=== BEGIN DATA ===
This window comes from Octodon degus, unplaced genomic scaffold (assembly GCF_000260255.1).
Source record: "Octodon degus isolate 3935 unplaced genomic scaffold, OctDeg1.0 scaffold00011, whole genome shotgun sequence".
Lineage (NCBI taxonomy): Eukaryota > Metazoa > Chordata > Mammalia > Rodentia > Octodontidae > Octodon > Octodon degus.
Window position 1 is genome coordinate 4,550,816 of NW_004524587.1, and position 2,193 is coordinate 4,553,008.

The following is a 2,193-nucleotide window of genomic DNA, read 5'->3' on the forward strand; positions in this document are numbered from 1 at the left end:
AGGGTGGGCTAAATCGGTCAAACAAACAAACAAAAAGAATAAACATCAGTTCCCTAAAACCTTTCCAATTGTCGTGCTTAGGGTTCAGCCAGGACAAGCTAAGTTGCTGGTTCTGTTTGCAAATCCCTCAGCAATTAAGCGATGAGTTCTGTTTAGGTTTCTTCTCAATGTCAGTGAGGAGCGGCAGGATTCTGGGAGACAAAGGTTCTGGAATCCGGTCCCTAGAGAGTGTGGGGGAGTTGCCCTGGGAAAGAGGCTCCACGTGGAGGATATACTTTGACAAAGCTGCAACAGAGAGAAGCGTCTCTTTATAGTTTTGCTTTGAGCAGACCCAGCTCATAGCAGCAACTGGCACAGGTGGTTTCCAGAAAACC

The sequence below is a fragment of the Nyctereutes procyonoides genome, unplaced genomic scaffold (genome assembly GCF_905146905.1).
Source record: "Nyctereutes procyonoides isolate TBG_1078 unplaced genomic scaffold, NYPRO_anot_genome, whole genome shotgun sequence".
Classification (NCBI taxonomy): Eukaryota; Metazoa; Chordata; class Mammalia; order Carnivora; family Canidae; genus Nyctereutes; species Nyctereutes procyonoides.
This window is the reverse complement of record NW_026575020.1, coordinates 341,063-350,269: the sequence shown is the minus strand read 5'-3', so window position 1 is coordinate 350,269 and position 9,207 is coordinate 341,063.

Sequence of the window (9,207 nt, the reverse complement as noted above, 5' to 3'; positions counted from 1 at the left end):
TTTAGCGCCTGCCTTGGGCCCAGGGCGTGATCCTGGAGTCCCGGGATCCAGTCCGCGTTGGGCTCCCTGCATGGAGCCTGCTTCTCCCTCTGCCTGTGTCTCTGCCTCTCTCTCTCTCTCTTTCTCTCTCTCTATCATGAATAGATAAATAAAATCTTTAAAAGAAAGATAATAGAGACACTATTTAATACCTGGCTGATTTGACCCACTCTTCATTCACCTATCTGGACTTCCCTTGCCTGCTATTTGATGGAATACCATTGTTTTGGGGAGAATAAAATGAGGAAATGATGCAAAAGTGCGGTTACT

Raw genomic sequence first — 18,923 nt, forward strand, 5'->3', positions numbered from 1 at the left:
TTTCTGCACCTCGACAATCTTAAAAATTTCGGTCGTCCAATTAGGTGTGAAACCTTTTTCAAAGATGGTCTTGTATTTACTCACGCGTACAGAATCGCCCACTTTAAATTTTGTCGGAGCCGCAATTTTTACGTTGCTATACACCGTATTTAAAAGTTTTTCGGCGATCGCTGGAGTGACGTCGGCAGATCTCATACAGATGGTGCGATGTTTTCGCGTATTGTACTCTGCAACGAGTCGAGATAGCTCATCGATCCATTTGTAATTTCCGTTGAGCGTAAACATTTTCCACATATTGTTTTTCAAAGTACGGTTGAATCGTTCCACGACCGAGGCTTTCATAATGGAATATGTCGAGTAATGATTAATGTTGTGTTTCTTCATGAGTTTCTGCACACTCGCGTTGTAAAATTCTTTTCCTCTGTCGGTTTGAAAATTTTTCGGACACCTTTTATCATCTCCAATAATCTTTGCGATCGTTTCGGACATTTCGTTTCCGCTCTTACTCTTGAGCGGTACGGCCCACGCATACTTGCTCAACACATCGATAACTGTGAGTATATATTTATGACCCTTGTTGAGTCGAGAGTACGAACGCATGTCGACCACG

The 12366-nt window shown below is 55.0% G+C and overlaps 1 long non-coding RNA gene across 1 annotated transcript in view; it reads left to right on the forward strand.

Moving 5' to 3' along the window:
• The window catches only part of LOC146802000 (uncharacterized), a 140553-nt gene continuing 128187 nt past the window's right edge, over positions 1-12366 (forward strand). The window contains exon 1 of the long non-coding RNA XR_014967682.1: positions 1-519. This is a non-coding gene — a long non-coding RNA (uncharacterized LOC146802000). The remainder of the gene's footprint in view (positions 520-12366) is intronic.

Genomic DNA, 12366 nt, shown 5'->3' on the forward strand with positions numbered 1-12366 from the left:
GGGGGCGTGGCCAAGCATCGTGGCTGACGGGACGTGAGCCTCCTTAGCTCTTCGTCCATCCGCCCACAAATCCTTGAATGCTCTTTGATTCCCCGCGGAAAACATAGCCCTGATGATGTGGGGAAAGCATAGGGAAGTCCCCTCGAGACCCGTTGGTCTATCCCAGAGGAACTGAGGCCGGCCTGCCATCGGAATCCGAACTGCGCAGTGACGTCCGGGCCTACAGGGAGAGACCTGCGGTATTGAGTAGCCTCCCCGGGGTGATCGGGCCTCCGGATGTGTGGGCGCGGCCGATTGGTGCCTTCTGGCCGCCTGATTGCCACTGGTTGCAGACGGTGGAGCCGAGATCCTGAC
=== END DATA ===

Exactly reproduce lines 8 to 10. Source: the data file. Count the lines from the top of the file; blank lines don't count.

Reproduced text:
Source record: "Nyctereutes procyonoides isolate TBG_1078 unplaced genomic scaffold, NYPRO_anot_genome, whole genome shotgun sequence".
Classification (NCBI taxonomy): Eukaryota; Metazoa; Chordata; class Mammalia; order Carnivora; family Canidae; genus Nyctereutes; species Nyctereutes procyonoides.
This window is the reverse complement of record NW_026575020.1, coordinates 341,063-350,269: the sequence shown is the minus strand read 5'-3', so window position 1 is coordinate 350,269 and position 9,207 is coordinate 341,063.